The first two way table is between unit sales factor and real equity premium. When the unit sales factor is 0,6 the NPV is negative. Aw the unit sales factor gets higher the NPV becomes positive. After 100% of unit sales factor, as shown in table 2, the NPV is positive and becomes higher. The reduction of labour cost and the increase of unit sales factor leads to higher NPV.
0,6 0,8 1 1,2 1,4
-189633 -19214 151205 321624 492043
-198377 -39546 119285 278115 436946
-206179 -57768 90642 239052 387462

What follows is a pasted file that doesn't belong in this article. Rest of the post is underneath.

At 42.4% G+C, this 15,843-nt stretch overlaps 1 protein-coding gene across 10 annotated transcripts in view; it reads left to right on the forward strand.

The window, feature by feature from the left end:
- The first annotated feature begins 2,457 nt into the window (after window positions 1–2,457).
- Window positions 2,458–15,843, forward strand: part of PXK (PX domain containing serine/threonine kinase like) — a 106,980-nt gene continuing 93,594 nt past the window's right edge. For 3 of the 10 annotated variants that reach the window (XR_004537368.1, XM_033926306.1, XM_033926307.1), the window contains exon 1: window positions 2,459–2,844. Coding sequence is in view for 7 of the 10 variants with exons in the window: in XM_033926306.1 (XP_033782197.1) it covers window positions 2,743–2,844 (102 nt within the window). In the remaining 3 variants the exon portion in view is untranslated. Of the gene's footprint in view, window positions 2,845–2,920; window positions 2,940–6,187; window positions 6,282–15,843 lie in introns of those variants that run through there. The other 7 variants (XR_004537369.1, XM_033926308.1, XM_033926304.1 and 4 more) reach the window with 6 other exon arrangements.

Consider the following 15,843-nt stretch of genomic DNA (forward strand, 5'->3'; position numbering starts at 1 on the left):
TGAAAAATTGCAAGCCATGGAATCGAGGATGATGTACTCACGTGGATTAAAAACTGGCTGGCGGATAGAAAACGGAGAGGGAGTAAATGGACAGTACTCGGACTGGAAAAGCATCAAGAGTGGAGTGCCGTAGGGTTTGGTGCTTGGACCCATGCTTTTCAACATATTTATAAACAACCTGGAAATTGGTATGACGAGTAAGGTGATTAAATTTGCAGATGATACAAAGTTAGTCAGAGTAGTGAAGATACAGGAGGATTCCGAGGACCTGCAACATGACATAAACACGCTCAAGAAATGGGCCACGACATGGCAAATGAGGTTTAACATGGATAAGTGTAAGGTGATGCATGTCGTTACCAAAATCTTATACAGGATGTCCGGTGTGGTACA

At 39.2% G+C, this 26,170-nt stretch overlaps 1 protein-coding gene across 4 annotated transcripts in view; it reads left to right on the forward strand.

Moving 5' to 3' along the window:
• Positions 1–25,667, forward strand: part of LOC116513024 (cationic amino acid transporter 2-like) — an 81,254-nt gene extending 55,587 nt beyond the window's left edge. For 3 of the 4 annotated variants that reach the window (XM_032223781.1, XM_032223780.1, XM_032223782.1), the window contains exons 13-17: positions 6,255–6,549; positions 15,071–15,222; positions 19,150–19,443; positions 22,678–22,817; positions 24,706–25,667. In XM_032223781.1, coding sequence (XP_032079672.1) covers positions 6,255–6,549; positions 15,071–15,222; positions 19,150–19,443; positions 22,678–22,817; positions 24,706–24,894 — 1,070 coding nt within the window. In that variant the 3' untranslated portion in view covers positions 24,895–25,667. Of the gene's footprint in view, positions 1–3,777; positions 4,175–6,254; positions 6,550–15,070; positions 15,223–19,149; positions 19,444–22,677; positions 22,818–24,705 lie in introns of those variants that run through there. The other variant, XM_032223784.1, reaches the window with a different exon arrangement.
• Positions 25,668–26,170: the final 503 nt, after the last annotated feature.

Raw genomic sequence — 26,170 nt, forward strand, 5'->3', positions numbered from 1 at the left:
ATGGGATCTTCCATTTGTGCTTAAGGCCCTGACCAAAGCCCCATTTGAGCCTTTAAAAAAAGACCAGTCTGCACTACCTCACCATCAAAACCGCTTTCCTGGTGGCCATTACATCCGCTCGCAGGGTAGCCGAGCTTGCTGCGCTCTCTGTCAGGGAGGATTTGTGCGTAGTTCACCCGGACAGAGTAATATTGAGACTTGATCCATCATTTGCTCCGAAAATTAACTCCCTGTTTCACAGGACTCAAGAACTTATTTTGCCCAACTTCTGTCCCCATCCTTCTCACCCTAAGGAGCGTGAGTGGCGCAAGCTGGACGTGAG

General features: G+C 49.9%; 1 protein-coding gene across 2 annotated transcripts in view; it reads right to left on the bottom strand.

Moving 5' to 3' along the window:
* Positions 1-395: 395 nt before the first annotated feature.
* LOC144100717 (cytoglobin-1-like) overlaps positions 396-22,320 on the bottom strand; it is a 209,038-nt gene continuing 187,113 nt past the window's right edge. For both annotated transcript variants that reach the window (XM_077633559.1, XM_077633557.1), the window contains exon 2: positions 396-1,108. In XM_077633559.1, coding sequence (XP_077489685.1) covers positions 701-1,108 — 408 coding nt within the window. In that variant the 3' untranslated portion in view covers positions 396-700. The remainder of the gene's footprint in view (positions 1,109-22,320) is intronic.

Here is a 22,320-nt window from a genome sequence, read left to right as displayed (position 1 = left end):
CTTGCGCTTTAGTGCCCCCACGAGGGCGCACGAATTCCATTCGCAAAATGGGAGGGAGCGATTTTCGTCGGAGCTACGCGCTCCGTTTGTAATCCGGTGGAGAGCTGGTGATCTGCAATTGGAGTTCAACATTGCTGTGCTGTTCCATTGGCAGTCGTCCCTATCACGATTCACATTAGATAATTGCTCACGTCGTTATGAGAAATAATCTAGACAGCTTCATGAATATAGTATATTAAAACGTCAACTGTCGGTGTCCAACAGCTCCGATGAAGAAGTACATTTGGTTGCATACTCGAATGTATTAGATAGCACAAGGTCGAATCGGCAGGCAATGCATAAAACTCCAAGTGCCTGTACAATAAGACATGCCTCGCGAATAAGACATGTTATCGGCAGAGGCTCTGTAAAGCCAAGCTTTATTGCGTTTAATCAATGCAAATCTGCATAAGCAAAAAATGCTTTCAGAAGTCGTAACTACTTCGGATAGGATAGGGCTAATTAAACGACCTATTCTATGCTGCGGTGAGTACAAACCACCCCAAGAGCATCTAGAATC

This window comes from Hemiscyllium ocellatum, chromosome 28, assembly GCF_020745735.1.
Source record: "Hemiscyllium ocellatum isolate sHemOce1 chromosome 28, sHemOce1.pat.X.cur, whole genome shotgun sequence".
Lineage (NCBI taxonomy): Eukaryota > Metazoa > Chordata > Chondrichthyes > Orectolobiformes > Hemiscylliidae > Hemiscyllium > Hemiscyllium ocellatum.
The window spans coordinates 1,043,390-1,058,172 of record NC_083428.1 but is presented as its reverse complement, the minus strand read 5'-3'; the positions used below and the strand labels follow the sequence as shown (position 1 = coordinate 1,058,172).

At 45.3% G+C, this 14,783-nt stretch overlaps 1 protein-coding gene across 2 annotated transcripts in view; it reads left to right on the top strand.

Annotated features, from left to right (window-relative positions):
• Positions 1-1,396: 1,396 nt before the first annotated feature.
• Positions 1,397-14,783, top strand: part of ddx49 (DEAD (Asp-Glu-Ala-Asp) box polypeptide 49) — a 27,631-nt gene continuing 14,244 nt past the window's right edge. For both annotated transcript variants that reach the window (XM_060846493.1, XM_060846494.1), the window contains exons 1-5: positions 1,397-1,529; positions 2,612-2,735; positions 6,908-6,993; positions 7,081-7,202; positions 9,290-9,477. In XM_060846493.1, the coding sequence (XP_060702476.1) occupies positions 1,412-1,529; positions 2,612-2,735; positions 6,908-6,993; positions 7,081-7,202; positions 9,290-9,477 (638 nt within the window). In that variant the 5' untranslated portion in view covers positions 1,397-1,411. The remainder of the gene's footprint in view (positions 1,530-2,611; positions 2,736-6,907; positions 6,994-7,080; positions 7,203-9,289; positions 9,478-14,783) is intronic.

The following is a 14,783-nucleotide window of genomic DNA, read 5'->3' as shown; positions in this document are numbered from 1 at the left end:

-213161 -74148 -57446 203878 342891
-219426 -88912 -147443 172117 302631 We examine another two way table, table 3, which is the sales growth factor and the real equity premium. As salew growth factor becomes higher the NPV gets higher and as the real equity premium gets higher the NPV reduces. The best is 7% sales growth factor and 3% real equity premium, which means higher sales growth and lower real equity premium.
0,02 0,04 0,05 0,06 0,07
-7279 28857 47756 67231 87296
-24906 8013 25219 42942 61195
-40871 -10808 4896 21065 37710
-55371 -27850 -13484 1302 16518
-80636 -43326 -30152 -16600 -2659